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Comparing 'African', 'Asian', and 'American' Philosophy

Original student inquiry:

What are the similarities and differences in the philosophical developments in Africa, the Americas, and Asia?

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First of all, the philosophical traditions of Africa, the Americas and Asia (i.e. 'Non-European' philosophy) are extremely diverse. Examining the similarities and differences between all these different traditions is arguably examining the similarities and differences between all world philosophies. The exclusion of European philosophy from the list suggests there is something unique about the 'European' tradition that sets it apart from the thought of the rest of the world. This has been a popular and long-standing conceptualization in 'European' academic philosophy, but it is a highly contestable point. Many will argue this distinction is arbitrary and that European philosophical traditions cannot be neatly separated from Asian, African and even American traditions. So at the heart of this question is whether clumping together non-European philosophies is justifiable. In addition, the clumping together of the very diverse traditions of each of these continents is highly dubious. It is not at all clear what 'Asian' or 'African' or 'Native American' philosophy is, and categorizing philosophy by the continents is of little value. What the following discussion will reveal is that other broad categorizations, such as deductive vs. allegorical, are much more useful for understanding the various philosophical systems that exist in the world.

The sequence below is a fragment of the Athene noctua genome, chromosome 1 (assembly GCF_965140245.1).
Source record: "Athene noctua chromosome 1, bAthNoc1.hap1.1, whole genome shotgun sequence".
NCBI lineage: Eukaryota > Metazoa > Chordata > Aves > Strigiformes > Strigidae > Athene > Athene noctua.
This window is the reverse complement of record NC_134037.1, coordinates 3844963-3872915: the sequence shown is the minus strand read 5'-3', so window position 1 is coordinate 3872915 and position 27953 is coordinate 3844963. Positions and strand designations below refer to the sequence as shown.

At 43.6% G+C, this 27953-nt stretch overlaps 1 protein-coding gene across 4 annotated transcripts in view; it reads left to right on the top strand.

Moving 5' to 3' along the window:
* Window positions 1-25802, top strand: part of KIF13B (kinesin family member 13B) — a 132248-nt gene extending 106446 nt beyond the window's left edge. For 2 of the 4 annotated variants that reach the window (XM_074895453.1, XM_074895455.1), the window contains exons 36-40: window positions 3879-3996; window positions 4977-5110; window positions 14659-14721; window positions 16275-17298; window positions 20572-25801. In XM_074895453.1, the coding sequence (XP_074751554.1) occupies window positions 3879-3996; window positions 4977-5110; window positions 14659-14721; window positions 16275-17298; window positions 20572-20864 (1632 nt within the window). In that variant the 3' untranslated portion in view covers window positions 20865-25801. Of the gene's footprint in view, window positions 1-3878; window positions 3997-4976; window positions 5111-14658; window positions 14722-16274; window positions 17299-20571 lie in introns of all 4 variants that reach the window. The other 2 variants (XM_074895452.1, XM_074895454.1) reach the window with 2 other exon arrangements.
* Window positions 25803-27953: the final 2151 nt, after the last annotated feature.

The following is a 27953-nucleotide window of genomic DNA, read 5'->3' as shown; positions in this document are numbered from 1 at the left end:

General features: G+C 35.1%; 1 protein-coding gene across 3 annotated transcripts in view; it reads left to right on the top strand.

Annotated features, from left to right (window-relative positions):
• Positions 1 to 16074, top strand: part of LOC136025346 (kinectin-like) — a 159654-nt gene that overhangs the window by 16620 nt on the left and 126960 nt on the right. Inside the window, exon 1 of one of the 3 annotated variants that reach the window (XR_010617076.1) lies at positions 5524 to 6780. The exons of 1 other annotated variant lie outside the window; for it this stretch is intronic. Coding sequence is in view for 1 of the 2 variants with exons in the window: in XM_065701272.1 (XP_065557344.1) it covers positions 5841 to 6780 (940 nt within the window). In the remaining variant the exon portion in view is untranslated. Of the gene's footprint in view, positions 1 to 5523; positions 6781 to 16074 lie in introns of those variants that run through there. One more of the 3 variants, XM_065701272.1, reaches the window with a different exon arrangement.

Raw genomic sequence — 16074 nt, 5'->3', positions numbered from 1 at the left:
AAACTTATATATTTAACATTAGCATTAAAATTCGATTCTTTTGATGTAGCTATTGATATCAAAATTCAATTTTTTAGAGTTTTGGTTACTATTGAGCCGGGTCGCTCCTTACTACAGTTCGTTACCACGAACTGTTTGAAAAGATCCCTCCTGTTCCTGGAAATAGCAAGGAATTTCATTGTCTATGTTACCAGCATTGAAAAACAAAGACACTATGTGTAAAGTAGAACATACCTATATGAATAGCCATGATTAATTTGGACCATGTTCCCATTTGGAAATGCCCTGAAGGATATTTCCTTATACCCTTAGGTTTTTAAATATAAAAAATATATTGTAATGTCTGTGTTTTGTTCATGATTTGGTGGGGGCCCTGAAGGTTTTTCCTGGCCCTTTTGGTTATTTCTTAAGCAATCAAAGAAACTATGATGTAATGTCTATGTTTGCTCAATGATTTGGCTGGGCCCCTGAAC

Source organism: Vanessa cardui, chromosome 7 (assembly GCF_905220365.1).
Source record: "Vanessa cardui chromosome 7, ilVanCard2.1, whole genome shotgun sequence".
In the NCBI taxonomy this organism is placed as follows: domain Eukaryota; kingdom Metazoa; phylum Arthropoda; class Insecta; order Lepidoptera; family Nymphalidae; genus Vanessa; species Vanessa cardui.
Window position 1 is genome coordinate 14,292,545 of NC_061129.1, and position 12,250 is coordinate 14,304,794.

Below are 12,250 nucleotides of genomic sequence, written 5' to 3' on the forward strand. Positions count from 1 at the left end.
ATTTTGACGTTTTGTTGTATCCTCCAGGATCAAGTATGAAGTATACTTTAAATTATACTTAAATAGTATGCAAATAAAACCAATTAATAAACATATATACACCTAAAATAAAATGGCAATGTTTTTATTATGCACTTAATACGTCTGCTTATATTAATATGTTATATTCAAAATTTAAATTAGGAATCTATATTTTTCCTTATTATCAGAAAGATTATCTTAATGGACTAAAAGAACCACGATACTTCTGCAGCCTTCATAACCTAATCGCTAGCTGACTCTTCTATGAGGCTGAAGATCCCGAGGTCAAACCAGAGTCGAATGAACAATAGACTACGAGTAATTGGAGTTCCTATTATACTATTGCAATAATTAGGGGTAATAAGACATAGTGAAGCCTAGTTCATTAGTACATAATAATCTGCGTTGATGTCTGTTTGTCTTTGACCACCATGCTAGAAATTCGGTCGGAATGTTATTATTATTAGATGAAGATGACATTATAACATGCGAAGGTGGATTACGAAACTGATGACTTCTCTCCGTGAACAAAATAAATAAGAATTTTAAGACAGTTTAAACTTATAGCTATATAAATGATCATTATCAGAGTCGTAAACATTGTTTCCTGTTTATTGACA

First of all, there are many differences in the various philosophical traditions of the world. Often one of the distinguishing features of philosophy that is not European and 'academic' is that it uses a methodology which is not purely deductive and analytic. The extent to which modern European philosophy has explicitly relied on deduction does set it apart from ...

Solution Summary

Broad discussion of similarities and differences between various African, Asian and Native American philosophies. The concept of Non-European vs. European philosophy is also briefly discussed. Finally, criteria for making meaningful categorizations of different philosophical systems based on culture is also explored.

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